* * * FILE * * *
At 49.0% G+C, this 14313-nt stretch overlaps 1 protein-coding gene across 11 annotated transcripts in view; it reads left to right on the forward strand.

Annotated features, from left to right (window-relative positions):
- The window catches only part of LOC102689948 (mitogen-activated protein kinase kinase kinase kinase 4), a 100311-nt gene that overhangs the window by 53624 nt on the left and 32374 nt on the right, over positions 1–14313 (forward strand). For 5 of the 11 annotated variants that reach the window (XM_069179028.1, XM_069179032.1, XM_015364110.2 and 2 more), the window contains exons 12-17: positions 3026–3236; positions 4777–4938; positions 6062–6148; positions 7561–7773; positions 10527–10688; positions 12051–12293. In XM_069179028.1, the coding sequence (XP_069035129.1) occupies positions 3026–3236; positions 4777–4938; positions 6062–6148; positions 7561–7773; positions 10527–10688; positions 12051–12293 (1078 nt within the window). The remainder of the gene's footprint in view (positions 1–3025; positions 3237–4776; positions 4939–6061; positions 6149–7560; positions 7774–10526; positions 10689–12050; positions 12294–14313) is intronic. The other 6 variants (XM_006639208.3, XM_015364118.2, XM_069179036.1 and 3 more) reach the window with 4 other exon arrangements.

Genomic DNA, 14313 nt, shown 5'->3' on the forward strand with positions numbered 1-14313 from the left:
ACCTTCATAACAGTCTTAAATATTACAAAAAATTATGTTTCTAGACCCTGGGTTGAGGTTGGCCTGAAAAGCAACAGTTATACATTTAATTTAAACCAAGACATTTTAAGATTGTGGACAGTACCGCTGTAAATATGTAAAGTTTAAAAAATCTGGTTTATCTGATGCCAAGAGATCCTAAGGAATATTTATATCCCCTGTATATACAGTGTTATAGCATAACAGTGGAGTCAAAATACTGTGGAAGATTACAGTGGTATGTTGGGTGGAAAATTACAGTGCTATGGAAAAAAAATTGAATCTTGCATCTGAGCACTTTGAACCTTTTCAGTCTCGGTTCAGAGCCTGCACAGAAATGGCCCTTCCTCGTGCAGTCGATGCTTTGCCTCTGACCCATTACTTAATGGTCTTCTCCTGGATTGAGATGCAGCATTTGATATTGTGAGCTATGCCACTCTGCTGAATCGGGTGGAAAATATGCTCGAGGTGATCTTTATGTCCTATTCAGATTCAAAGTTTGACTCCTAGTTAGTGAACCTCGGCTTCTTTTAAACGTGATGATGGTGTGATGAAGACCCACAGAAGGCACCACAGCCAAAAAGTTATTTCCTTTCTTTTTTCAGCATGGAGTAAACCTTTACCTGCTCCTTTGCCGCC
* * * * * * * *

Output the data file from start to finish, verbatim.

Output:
At 49.0% G+C, this 14313-nt stretch overlaps 1 protein-coding gene across 11 annotated transcripts in view; it reads left to right on the forward strand.

Annotated features, from left to right (window-relative positions):
- The window catches only part of LOC102689948 (mitogen-activated protein kinase kinase kinase kinase 4), a 100311-nt gene that overhangs the window by 53624 nt on the left and 32374 nt on the right, over positions 1–14313 (forward strand). For 5 of the 11 annotated variants that reach the window (XM_069179028.1, XM_069179032.1, XM_015364110.2 and 2 more), the window contains exons 12-17: positions 3026–3236; positions 4777–4938; positions 6062–6148; positions 7561–7773; positions 10527–10688; positions 12051–12293. In XM_069179028.1, the coding sequence (XP_069035129.1) occupies positions 3026–3236; positions 4777–4938; positions 6062–6148; positions 7561–7773; positions 10527–10688; positions 12051–12293 (1078 nt within the window). The remainder of the gene's footprint in view (positions 1–3025; positions 3237–4776; positions 4939–6061; positions 6149–7560; positions 7774–10526; positions 10689–12050; positions 12294–14313) is intronic. The other 6 variants (XM_006639208.3, XM_015364118.2, XM_069179036.1 and 3 more) reach the window with 4 other exon arrangements.

Genomic DNA, 14313 nt, shown 5'->3' on the forward strand with positions numbered 1-14313 from the left:
ACCTTCATAACAGTCTTAAATATTACAAAAAATTATGTTTCTAGACCCTGGGTTGAGGTTGGCCTGAAAAGCAACAGTTATACATTTAATTTAAACCAAGACATTTTAAGATTGTGGACAGTACCGCTGTAAATATGTAAAGTTTAAAAAATCTGGTTTATCTGATGCCAAGAGATCCTAAGGAATATTTATATCCCCTGTATATACAGTGTTATAGCATAACAGTGGAGTCAAAATACTGTGGAAGATTACAGTGGTATGTTGGGTGGAAAATTACAGTGCTATGGAAAAAAAATTGAATCTTGCATCTGAGCACTTTGAACCTTTTCAGTCTCGGTTCAGAGCCTGCACAGAAATGGCCCTTCCTCGTGCAGTCGATGCTTTGCCTCTGACCCATTACTTAATGGTCTTCTCCTGGATTGAGATGCAGCATTTGATATTGTGAGCTATGCCACTCTGCTGAATCGGGTGGAAAATATGCTCGAGGTGATCTTTATGTCCTATTCAGATTCAAAGTTTGACTCCTAGTTAGTGAACCTCGGCTTCTTTTAAACGTGATGATGGTGTGATGAAGACCCACAGAAGGCACCACAGCCAAAAAGTTATTTCCTTTCTTTTTTCAGCATGGAGTAAACCTTTACCTGCTCCTTTGCCGCC